Ever feel like you have a million ideas for social media content that are all just sort of floating around out there waiting to be forgotten? A great way to get all that clutter out of your head is to use an editorial calendar to plan the content that you will share on your social media profiles and your blog. Not only will it help improve the quality of your content strategy, you’ll feel better too.

What is an editorial calendar?
Wikipedia defines it this way: “An editorial calendar is used by bloggers, publishers, businesses, and groups to control publication of content across different media.” Basically, it’s a repository in which to keep every content idea that you have, all the links and notes associated with it, and a schedule of what to post and when that will make your life easier and your content strategy more…strategic.

What should it look like?
There are no hard and fast rules here. The best content calendar format is the one you will actually use. If it’s not helpful and intuitive for you, the chances of you using it to it’s fullest are pretty slim. That said, there are a few general guidelines to follow. First, your editorial calendar should be set up as a spreadsheet with dates as the first column running down the left side. After that, you’ll want to have columns that contain the necessary information pertaining to each day. Columns to consider include:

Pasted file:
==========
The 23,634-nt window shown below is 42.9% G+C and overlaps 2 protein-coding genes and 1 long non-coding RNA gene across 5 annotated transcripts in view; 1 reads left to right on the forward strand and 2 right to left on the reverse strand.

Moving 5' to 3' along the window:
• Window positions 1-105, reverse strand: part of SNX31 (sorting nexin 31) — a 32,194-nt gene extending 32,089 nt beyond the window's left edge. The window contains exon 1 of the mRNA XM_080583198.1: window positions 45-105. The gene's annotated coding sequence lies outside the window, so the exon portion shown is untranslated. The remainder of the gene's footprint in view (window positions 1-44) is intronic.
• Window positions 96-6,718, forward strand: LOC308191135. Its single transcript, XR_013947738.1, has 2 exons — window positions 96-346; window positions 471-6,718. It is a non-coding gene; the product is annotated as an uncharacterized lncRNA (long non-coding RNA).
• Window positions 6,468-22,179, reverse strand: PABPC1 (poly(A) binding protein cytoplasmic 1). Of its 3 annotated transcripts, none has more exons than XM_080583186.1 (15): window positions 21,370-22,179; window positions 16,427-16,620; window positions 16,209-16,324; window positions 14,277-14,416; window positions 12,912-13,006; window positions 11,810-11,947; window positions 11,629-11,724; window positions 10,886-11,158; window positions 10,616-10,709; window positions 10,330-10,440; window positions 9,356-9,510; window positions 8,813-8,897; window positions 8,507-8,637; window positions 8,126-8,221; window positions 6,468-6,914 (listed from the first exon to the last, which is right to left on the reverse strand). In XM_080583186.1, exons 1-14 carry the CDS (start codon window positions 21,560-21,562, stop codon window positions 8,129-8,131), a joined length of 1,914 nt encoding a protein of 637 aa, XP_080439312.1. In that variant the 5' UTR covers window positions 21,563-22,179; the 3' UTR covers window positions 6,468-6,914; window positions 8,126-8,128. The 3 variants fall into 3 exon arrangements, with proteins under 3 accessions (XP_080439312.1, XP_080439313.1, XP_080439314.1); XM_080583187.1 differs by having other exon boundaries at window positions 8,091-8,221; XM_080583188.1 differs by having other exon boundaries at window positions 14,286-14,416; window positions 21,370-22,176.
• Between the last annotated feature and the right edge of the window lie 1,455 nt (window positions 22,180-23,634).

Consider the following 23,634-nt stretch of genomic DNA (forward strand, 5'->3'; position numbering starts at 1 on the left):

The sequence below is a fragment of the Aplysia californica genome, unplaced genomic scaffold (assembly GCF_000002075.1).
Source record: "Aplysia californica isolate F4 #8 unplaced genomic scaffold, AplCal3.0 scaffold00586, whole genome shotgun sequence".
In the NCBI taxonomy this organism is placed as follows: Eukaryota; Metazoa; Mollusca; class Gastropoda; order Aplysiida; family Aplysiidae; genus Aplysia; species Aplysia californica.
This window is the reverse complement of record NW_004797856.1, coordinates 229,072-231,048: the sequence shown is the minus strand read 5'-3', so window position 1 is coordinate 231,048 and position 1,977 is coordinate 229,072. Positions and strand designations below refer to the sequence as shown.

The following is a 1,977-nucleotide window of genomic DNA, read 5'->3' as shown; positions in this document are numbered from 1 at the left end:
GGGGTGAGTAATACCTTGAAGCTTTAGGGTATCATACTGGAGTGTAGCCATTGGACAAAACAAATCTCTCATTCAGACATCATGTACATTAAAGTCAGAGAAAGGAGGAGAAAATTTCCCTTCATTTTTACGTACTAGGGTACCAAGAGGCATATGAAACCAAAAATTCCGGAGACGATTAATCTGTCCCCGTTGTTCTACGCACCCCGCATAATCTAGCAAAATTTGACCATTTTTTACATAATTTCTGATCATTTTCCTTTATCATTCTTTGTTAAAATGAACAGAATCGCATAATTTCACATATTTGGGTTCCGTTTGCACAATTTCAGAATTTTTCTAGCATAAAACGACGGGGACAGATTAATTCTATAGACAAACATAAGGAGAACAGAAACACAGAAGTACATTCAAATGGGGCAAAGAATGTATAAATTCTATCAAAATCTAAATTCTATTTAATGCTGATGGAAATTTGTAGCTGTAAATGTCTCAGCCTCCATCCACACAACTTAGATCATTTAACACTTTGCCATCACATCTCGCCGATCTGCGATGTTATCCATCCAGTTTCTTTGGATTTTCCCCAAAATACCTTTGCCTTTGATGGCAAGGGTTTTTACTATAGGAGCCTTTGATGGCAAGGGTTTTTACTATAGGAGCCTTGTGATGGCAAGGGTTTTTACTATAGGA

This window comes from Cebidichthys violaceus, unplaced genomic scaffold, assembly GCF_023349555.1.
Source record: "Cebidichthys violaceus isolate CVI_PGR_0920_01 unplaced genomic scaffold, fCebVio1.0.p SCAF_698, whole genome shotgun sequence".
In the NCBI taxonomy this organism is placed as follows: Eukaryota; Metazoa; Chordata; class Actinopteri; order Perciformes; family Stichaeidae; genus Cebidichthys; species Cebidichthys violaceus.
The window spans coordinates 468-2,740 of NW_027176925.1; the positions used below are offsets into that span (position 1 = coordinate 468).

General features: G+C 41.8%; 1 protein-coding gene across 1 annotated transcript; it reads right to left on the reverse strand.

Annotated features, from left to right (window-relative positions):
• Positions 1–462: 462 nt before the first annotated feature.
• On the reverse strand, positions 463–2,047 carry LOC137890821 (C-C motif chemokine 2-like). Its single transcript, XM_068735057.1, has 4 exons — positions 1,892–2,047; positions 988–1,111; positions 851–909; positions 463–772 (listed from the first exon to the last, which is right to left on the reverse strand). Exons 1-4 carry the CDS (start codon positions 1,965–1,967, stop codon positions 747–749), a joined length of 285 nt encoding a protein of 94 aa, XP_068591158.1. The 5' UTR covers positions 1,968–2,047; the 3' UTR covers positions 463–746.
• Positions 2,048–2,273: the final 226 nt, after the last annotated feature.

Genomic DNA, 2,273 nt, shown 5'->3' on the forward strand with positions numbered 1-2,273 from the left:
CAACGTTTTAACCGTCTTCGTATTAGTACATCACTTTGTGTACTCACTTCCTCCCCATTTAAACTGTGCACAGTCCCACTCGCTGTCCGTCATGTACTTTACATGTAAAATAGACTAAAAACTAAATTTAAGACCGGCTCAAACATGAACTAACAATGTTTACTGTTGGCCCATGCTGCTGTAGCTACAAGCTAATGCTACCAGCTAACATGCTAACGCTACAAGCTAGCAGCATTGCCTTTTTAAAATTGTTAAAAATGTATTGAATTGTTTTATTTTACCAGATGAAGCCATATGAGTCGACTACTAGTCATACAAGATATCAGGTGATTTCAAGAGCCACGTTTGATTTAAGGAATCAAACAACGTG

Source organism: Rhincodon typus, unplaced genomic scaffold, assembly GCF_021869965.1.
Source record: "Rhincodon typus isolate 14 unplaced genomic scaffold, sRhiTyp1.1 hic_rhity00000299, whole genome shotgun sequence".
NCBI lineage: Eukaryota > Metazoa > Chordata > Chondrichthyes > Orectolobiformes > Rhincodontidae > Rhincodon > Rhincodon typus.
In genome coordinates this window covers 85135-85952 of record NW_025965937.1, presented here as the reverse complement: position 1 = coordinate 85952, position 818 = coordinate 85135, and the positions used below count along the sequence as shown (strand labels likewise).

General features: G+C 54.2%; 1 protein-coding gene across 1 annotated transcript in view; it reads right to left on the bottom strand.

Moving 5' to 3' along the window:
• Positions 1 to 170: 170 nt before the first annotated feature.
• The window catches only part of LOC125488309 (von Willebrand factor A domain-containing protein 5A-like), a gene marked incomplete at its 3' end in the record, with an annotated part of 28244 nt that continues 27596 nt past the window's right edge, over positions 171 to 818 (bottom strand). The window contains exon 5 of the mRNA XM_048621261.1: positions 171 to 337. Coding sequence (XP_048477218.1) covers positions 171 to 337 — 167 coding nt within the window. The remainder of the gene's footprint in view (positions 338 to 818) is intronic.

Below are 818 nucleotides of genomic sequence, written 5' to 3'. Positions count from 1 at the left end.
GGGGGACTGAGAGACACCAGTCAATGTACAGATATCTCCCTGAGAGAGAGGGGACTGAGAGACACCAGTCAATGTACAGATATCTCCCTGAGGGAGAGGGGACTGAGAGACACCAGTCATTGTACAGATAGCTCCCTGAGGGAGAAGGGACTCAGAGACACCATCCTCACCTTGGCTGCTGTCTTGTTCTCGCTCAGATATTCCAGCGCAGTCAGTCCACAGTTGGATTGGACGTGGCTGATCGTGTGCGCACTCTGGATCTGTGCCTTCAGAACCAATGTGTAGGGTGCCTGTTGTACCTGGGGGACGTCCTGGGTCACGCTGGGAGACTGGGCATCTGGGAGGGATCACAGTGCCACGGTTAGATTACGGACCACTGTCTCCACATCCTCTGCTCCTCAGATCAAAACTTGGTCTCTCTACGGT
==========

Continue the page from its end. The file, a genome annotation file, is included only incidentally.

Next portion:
Holiday | Topic | Assignee | Blog | Facebook | Twitter | Links | Status | Metrics

Here is a snippet from the Pagemodo editorial calendar from which I knew to write this particular blog post today:

As you can see, we have the date the content will be published, whether or not that day is a holiday (as April 1st was), the corresponding content that our social media manager will post on Facebook, today’s blog topic, the status of each blog topic, and any relevant links. We find it helpful to decide on a broad topic for the month that all of our content will fall into. Which brings us to our next item…

Where should it live?
As you can see, our social media manager and I share the same calendar so that everyone knows what’s going on with our content strategy. One effective way to manage this is to use Google Drive to house your editorial calendar. When you create a Google Spreadsheet and then host it in Google Drive, you can easily give access to the stakeholders who need it (and nobody else). Another benefit of this method is that it allows you and your team to access your editorial calendar anywhere, anytime. Since most small business social media managers are rarely fully on vacation, they’ll appreciate being able to see what blog posts they could be getting ahead on in an airport, ski lodge, or swimming pool.

If you’re a Pagemodo Posts user, you can integrate the two tools by planning out all of your editorial content ideas in your editorial calendar, and then log into Pagemodo and use the Suggested Posts feature to find relevant content and schedule your entire month’s worth of Facebook and Twitter posts.

Have you tried using an editorial calendar to organize your social media content? What tips do you have for people who are just getting started?

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